It must heed Pfizer’s call; price caps, export controls will discourage pvt sector participation in India’s vaccination efforts
While regulatory ease could be debated from either end, pricing and export freedom is a must.
Pfizer’s interest in producing its Covid-19 vaccine in India—if a Reuters report has it right—is predicated on the government allowing faster regulatory clearance and freedom on pricing & exports. The government must pay heed if it is to get its vaccination strategy right. Pfizer had applied for “accelerated approval” in India, but withdrew its application last month, against the backdrop of the Drugs Controller General of India (DCGI) insisting on the company conducting a ‘bridging trial’. A bridging trial would have demonstrated the safety, immunogenicity and efficacy in the local population, as opposed to the drug regulator having to consider data from trials conducted abroad. So, while the DCGI’s stand would seem prudent, the fact is the roll-out of other vaccines in the interim would have impacted not just recruitment of participants for such a trial, but also the assessment of the vaccine’s efficacy since this is contingent upon normal transmission within a population. It is also important to note that DCGI’s decision to approve Serum Institute of India’s (SII’s) Covishield—which is based on technology licensed from AstraZeneca/Oxford University—seems to have relied primarily on data from overseas clinical trial; while SII’s bridging trial was ongoing at the time, the DCGI, in a statement dated January 3, had said that “interim … data” from the bridging trial that “was found comparable with data from the overseas clinical trials” were factored in.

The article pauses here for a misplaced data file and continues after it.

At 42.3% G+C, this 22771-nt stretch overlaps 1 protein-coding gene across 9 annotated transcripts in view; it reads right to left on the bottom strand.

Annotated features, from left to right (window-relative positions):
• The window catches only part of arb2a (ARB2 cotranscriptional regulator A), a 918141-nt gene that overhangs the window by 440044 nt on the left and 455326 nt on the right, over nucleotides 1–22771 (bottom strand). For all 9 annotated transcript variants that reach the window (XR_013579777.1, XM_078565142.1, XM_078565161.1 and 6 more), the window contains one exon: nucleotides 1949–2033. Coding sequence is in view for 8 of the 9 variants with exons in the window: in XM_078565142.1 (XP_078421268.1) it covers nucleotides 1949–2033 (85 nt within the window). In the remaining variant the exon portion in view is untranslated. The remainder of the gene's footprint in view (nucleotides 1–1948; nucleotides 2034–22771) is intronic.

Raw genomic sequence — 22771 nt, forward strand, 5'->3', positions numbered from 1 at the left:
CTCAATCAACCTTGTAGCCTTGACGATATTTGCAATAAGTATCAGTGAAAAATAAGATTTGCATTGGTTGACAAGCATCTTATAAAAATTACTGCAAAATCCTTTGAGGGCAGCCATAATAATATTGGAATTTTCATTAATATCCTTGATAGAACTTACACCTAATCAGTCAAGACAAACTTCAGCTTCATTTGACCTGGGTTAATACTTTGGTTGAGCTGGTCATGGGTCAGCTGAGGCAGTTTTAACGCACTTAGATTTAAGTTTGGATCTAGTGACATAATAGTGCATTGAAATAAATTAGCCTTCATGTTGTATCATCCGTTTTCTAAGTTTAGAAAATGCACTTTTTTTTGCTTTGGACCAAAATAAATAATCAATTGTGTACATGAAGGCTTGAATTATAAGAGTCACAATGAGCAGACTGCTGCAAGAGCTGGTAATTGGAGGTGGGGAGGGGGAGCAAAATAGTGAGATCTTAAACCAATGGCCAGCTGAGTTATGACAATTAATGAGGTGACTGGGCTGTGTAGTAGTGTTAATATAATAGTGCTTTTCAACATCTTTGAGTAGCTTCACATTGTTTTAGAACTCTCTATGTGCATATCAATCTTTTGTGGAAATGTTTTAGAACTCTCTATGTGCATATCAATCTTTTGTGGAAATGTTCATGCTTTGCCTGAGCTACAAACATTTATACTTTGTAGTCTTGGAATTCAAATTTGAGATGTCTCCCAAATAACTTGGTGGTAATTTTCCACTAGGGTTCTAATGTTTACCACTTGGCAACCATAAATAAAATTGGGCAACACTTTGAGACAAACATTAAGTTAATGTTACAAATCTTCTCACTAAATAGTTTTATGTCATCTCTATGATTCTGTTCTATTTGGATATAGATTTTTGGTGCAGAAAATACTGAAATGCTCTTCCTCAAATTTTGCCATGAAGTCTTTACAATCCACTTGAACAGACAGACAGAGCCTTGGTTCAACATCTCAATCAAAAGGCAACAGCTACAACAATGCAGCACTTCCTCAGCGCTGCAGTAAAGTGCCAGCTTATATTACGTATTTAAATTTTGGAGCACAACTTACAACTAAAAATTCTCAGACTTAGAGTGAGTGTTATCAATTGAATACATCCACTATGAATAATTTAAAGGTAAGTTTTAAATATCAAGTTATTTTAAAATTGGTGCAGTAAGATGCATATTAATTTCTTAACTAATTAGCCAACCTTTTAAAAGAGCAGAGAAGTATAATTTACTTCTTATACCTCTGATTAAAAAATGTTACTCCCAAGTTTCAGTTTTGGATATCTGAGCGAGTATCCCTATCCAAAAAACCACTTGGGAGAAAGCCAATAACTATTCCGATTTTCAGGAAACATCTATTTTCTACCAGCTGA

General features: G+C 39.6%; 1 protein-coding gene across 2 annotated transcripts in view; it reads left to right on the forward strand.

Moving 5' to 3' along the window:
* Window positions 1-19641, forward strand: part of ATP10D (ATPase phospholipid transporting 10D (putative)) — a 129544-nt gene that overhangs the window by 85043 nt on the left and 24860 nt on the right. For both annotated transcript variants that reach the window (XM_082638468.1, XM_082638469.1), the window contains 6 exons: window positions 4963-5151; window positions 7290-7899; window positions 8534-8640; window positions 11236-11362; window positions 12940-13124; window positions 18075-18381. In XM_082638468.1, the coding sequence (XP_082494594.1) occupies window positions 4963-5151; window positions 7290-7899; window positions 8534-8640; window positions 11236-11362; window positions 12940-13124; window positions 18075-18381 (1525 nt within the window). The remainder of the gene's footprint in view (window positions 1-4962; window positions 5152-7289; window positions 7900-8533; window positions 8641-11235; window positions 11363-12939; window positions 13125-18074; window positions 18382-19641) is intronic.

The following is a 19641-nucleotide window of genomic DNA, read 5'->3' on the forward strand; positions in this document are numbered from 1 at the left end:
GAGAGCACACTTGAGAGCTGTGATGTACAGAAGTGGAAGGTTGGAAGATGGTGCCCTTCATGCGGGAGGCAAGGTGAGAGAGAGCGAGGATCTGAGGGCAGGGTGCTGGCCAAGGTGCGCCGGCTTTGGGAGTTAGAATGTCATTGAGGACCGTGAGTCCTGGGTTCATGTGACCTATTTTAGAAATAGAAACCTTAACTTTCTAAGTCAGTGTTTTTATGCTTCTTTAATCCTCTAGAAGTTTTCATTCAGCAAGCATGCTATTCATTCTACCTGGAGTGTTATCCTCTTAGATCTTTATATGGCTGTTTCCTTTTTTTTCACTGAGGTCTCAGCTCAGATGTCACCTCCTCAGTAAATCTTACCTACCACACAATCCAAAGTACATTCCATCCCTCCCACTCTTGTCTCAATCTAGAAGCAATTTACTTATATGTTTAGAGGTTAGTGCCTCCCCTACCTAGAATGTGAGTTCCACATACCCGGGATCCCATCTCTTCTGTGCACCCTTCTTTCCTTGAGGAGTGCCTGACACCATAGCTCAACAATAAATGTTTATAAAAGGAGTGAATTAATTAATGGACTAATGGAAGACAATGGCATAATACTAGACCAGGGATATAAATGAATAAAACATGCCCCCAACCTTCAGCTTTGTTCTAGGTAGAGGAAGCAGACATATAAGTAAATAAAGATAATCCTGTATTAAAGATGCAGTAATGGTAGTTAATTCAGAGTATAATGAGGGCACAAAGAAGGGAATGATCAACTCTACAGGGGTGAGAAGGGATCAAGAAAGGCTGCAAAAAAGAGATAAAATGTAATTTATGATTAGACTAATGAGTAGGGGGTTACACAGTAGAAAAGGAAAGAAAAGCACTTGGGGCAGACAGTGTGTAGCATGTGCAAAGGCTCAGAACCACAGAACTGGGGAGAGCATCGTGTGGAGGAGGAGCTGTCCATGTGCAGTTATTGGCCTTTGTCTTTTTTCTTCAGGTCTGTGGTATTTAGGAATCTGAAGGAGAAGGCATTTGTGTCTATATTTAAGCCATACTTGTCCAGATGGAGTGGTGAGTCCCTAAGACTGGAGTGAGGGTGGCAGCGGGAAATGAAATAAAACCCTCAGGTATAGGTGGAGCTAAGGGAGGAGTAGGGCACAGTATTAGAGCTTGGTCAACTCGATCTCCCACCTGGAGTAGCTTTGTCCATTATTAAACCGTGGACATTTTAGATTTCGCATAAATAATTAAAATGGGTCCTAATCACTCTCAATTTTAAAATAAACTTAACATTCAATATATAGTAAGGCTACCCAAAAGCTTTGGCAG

While regulatory ease could be debated from either end, pricing and export freedom is a must. The government’s decision to cap vaccination costs at private hospitals at Rs 250 per dose—Rs 100 for the hospitals to recover their costs and Rs 150 to be passed on to the vaccine-makers—runs contrary to PM and FM extolling the virtues of the private sector. While the government will give a subsidy of Rs 50 per vaccine dose, bear in mind that SII had talked of providing 10 crore doses to the government at Rs 200 and then selling in the open market at Rs 1,000 per dose. The Economic Times has reported that the government has renegotiated the cost of Covishield further downwards, to Rs 150 plus GST. This, when the Covax initiative of the WHO and Gavi is paying Rs 220-230 per dose and, elsewhere in the world, the vaccine is selling at Rs 290-380 per dose. Assuming that the Rs 160-200 pricing is meant to serve the poor, it is hard to understand why vaccine-makers should be forced to make this pricing available to even those who can afford higher charges. While Budget FY22 allocates Rs 35,000 crore to vaccination, there is no clarity on how many people this would cover. As this newspaper has pointed out before, against a target of 30 crore—the government’s estimate of the priority population—the cost of a single dose is Rs 500-600. So, if the government is forcing the private sector to accept a much lower Rs 150-200, Pfizer’s concerns would seem justified.
Responding to a PIL that calls for classifying lawyers, judges and court staff as ‘frontline workers’ for the purpose of priority vaccination, the Centre has told the Delhi High Court that this can’t be done. As per a Times of India report, the government said that a specific classification on the basis of profession or trade couldn’t be drawn up to prioritise any group. Had the government allowed vaccines to be available in the open market without price-caps, groups wouldn’t be lobbying for inclusion in the priority list since vaccine access wouldn’t likely have been so constrained. The government must now ensure that it doesn’t set exports limits on top of pricing caps; else, the private sector will have no incentive to produce or innovate.